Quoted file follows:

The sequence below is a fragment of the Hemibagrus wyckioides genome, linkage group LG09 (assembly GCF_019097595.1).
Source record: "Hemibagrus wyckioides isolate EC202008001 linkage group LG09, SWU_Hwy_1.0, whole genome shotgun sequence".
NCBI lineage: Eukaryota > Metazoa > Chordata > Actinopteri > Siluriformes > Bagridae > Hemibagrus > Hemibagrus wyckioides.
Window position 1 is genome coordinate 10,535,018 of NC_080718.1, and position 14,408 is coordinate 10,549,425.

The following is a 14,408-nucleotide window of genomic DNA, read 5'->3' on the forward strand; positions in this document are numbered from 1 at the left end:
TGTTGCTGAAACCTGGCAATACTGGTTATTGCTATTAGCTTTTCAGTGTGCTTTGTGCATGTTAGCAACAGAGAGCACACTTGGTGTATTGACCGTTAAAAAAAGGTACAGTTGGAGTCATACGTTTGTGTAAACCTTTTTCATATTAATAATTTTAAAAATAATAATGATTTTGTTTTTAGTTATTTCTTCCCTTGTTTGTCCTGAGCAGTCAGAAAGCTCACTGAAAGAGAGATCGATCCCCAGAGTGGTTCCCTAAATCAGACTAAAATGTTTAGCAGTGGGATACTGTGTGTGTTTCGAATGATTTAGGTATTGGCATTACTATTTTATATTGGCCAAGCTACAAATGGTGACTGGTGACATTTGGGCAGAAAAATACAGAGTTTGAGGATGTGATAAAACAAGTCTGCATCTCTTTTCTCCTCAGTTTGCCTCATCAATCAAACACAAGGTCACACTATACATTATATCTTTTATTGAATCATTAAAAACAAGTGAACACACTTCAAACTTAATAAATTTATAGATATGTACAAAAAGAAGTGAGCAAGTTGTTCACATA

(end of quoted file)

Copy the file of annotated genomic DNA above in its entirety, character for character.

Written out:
The sequence below is a fragment of the Hemibagrus wyckioides genome, linkage group LG09 (assembly GCF_019097595.1).
Source record: "Hemibagrus wyckioides isolate EC202008001 linkage group LG09, SWU_Hwy_1.0, whole genome shotgun sequence".
NCBI lineage: Eukaryota > Metazoa > Chordata > Actinopteri > Siluriformes > Bagridae > Hemibagrus > Hemibagrus wyckioides.
Window position 1 is genome coordinate 10,535,018 of NC_080718.1, and position 14,408 is coordinate 10,549,425.

The following is a 14,408-nucleotide window of genomic DNA, read 5'->3' on the forward strand; positions in this document are numbered from 1 at the left end:
TGTTGCTGAAACCTGGCAATACTGGTTATTGCTATTAGCTTTTCAGTGTGCTTTGTGCATGTTAGCAACAGAGAGCACACTTGGTGTATTGACCGTTAAAAAAAGGTACAGTTGGAGTCATACGTTTGTGTAAACCTTTTTCATATTAATAATTTTAAAAATAATAATGATTTTGTTTTTAGTTATTTCTTCCCTTGTTTGTCCTGAGCAGTCAGAAAGCTCACTGAAAGAGAGATCGATCCCCAGAGTGGTTCCCTAAATCAGACTAAAATGTTTAGCAGTGGGATACTGTGTGTGTTTCGAATGATTTAGGTATTGGCATTACTATTTTATATTGGCCAAGCTACAAATGGTGACTGGTGACATTTGGGCAGAAAAATACAGAGTTTGAGGATGTGATAAAACAAGTCTGCATCTCTTTTCTCCTCAGTTTGCCTCATCAATCAAACACAAGGTCACACTATACATTATATCTTTTATTGAATCATTAAAAACAAGTGAACACACTTCAAACTTAATAAATTTATAGATATGTACAAAAAGAAGTGAGCAAGTTGTTCACATA